The keystone to the 1741 wave of prosecutions — the break in the case, from the standpoint of the court — occurred on April 22, when Burton provided the Grand Jury a damning description of her master and mistress as the kingpins of a murderous cabal. Burton swore

That Caesar, Prince, and Mr. Philipse’s Negro Man (Cuffee) used to meet frequently at her Master’s House, and that she has heard them (the Negroes) talk frequently of burning the Fort; and that they would go down to the Fly(d) and burn the whole Town: and that her Master and Mistress said, they would aid and assist them as much as they could.

That in their common Conversation they used to say, that when all this was done, Caesar should be Governor, and Hughson her Master should be King.

That Cuffee used to say, That a great many People had too much, and others too little; That his old Master had a great deal of Money, but that, in a short Time, he should have less, and that he (Cuffee) should have more.

That at the Meetings of the Three aforesaid Negroes, Caesar, Prince, and Cuffee, at her Master’s House, they used to say, in their Conversation, That when they set Fire to the Town, they would do it in the Night, and as the white People came to extinguish it, they would kill and destroy them.

Up until that point, the court had a suspicion of an arson campaign, based on a series of fires that looked like a pattern but might have been coincidental. Burton’s deposition gave that suspicion tangible shape, and structured all the proceedings to follow. And in her telling, it all started with Hughson, Hughson, and Kerry.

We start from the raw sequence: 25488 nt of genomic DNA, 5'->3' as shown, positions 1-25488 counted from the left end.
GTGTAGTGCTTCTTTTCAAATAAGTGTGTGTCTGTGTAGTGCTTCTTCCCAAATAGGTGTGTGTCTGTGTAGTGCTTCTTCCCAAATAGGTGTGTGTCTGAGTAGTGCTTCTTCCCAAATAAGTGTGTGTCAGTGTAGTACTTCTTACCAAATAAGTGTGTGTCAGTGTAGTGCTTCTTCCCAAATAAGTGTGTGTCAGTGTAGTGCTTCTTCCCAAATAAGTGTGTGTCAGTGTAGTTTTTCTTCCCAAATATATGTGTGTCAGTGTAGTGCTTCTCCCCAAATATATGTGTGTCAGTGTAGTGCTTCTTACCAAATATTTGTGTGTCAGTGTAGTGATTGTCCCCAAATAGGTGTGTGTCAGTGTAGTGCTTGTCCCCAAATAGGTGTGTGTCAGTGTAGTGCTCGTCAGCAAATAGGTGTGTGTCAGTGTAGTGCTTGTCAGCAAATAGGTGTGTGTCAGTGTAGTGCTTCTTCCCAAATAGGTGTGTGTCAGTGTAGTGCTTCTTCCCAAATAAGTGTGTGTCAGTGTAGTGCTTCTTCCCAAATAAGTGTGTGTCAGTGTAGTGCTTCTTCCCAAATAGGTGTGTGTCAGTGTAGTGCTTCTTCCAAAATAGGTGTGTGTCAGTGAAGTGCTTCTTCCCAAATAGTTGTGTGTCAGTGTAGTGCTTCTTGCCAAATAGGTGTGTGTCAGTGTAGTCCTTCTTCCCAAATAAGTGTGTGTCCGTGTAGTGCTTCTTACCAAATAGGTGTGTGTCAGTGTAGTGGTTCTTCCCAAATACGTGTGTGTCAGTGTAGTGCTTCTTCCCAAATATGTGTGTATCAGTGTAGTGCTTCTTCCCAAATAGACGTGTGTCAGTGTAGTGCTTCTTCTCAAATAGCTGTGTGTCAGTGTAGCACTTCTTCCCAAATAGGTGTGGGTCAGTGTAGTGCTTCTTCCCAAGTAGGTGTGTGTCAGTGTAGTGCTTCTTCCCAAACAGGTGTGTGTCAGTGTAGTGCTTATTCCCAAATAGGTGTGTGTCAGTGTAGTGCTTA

It was a story that fit what the judges would know or believe about them: besides the Hughsons’ underclass and criminal connections, the Hughsons’ Irish lodger Peggy Kerry was Caesar’s lover and the mother of his infant son. “She was a person of infamous character, a notorious prostitute, and also of the worst sort, a prostitute to negroes,” Horsmanden sneers in the introduction he wrote to his compendium of proceedings.

“Here is laid the foundation of the characters of Hughson and his family, which will afford frequent occasion of enlarging upon; and from such a hopeful earnest the reader may well expect a plentiful harvest.”

Peggy Kerry, that “Newfoundland Irish beauty,” now came under relentless pressure to corroborate Mary Burton. Prostitute to Negroes or no, she was badly needed to add credibility (and leal certainty) to Burton’s charge.

Jailed and facing the prospect of execution, she nevertheless stubbornly refused every blandishment to adhere to Mary Burton’s version of events — a version that would surely doom her friends the Hughsons and her lover Caesar.

She paid the last price or her obstinance. Arthur Price, the jailhouse snitch who eventually doomed Cuffee, entered the case by telling investigators that Peggy said to him all the stuff they wanted her to say to them.